After graduating in 2014 with double master's degrees in public affairs and urban and regional planning, Caroline McCormack became a housing policy associate with the California Housing Partnership Corporation. In March 2016, she was promoted to sustainable housing policy manager.
Growing up in a working class Milwaukee neighborhood and getting bused to a wealthy suburb for school primed Caroline McCormack for pursuing a career in housing and community development.
"Like many metropolitan areas, Milwaukee and its suburbs are racially and economically segregated," says McCormack, who will graduate in 2014 with a double degree in public affairs, and urban and regional planning. "Where people live too often determines their access to opportunity — the contrast between where I lived in Milwaukee and went to school let me see how housing development shapes educational, employment, health, and safety outcomes."
After completing her bachelor's degree in 2009, McCormack spent time as an AmeriCorps volunteer in Milwaukee, before moving out to Washington D.C. to work as a community organizer with Groundswell. She trained volunteers and conducted community outreach to advance economic opportunity through more sustainable energy consumption.
"My experience in community organizing in D.C. solidified a commitment to improving affordable housing access for low-income communities," McCormack says. "A lot of neighborhoods in D.C. are under intense development pressure, and what used to be multi-ethnic, multi-racial working class communities are now inaccessible to most low-to-moderate income people. Those experiences talking with people and helping them access resources drove me to seek graduate training in planning and public policy."
"I appreciate the analytical rigor of the La Follette School's Master of Public Affairs degree program," says McCormack, a first-generation college student who majored in journalism and African American studies at the University of Wisconsin–Madison. "The planning degree provides vital community development tools and strategies, and La Follette coursework arms me with the skillset to step back and analyze how those tools are achieving the intended outcomes. For example, a planning tool like inclusionary zoning aims to increase the supply of affordable housing in a given area. The La Follette School's core courses in statistics, economics, and policy analysis prepare me to analyze whether that goal is being met."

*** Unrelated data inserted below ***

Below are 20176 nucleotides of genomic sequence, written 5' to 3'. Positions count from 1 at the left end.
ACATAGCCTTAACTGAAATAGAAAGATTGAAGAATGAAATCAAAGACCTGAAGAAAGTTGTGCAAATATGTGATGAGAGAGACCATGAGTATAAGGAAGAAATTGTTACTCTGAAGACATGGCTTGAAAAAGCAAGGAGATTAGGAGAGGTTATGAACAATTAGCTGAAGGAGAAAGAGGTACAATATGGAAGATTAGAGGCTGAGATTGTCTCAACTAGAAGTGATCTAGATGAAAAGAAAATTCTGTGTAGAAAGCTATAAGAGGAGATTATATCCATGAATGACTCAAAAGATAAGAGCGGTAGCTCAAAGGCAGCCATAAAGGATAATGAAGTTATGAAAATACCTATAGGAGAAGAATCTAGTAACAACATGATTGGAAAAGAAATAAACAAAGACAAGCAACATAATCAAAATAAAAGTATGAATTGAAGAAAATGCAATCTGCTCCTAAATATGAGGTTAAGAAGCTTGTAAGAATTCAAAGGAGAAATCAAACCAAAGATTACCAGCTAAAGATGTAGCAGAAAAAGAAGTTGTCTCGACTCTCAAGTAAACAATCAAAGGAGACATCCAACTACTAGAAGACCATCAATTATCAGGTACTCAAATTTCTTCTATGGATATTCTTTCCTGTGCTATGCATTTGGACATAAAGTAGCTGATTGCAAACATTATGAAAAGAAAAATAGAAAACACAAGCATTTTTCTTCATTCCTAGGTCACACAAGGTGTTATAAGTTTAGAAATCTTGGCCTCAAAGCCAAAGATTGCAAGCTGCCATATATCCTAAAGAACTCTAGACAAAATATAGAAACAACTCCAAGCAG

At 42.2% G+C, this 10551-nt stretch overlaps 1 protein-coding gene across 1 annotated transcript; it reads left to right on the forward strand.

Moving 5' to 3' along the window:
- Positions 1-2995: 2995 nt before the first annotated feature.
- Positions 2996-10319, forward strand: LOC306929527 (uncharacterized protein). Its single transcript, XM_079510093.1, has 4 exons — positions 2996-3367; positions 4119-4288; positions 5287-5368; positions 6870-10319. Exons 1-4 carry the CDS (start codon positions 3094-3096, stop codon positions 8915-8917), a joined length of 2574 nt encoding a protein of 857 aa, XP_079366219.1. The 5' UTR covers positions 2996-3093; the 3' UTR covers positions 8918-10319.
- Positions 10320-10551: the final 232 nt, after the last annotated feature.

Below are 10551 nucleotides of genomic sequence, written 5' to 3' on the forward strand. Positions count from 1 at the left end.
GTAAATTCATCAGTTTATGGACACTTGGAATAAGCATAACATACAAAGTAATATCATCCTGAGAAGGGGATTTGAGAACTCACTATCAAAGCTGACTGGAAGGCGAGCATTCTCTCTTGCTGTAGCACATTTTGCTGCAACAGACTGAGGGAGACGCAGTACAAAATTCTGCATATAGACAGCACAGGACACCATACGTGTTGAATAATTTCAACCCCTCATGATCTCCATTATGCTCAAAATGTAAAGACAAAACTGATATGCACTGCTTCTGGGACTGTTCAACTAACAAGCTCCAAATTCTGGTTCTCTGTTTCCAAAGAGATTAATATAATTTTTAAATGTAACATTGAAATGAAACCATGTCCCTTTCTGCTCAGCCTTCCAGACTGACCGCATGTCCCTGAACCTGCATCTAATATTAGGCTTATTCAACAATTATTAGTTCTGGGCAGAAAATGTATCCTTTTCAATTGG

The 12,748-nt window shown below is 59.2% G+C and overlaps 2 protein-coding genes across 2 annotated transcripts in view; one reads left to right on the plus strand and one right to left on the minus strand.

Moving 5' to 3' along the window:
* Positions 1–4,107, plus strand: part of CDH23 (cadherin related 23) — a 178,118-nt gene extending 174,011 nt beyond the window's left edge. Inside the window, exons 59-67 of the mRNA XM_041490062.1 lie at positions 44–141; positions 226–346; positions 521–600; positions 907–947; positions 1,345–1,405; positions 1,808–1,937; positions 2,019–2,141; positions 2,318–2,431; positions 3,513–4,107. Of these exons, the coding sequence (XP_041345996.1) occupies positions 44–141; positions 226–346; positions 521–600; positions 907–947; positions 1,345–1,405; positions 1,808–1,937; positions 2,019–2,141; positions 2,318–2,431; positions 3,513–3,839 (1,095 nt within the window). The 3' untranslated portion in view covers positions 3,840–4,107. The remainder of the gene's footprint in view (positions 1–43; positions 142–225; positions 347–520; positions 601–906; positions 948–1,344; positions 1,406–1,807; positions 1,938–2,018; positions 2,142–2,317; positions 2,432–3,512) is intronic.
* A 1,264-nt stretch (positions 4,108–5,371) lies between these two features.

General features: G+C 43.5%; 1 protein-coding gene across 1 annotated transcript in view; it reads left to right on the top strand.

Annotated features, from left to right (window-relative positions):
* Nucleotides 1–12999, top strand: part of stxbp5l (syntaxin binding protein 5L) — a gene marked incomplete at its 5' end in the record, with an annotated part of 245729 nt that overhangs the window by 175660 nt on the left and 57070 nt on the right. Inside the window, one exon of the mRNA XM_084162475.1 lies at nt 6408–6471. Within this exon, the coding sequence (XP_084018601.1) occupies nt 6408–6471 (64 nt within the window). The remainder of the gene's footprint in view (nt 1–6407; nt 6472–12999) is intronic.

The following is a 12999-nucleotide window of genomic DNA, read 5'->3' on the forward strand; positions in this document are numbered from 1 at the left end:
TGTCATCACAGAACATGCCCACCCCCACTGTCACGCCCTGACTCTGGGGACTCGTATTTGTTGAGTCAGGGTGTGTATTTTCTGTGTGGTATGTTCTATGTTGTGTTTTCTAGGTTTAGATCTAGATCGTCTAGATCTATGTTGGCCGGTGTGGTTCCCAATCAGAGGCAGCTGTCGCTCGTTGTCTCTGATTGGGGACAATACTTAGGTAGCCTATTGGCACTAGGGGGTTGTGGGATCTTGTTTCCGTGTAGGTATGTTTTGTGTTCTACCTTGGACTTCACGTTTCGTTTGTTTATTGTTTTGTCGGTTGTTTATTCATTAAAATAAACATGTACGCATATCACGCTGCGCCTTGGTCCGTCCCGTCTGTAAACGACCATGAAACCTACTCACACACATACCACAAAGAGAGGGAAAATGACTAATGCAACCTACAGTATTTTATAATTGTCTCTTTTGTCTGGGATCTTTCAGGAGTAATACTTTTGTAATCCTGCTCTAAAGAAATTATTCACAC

McCormack also appreciates the flexibility of the La Follette program that enabled her to explore other programs at the University of Wisconsin–Madison. "I have taken several real estate, land use, and housing-related courses in the business and law schools," she says. "La Follette really allows you to craft a skillset that serves your interests."
While a graduate student, McCormack had a two-year fellowship, and she interned with the city of Madison's housing authority and the Fair Housing Center of Greater Madison. She spent the summer of 2012 exploring planning issues with PolicyLink, an Oakland, California, research and advocacy organization advancing economic and social equity. "I wrote a series of case studies documenting regional planning approaches to addressing disparities in transportation, housing, and job access," she says.
She returned to the Bay Area in summer 2013 to intern with the California Housing Partnership Corporation in San Francisco. She conducted research and supported an energy program for rental residential properties. "I documented energy efficiency incentive programs in California and created a resource to support the multi-family affordable housing sector," McCormack says. "I also contributed to a case study on the coordination of utility incentives for energy efficiency retrofits in multifamily affordable housing."
McCormack has tapped into the La Follette's extensive alumni network as part of her job search. La Follette School career development coordinator Kate Battiato connected her with alumni Rocio Sanchez-Moyano and Dominique Williams, who both have worked on housing policy. "They were super helpful with ideas, with putting me in contact with other people and, because we have similar policy interests, advising me on what classes to take," McCormack says.
As part of her job search, McCormack went back out to San Francisco over winter break to perform informational interviews, a skill she learned from Battiato's career development course. She also picked up a policy analysis project to complete for the California Housing Partnership Corporation. "I am using what I learned in policy analysis class," McCormack says. "The work I am doing is straight out of Professor Weimer's course, from the memo to the policy analysis matrix. I am weighing alternatives and making recommendations as I examine the different energy efficiency efforts in California to determine which programs most effectively serve the multifamily affordable housing sector in reducing water costs.
She also continues to work an administrative assistant for the Madison YWCA women's shelter. "I will always see myself working at the nexus between policy formulation and on-the-ground community development," McCormack says. "Ideally, the two worlds should inform each other, and I want to dedicate my career to ensuring that public policy decisions do not prevent people from accessing opportunities for good education, quality housing and economic advancement.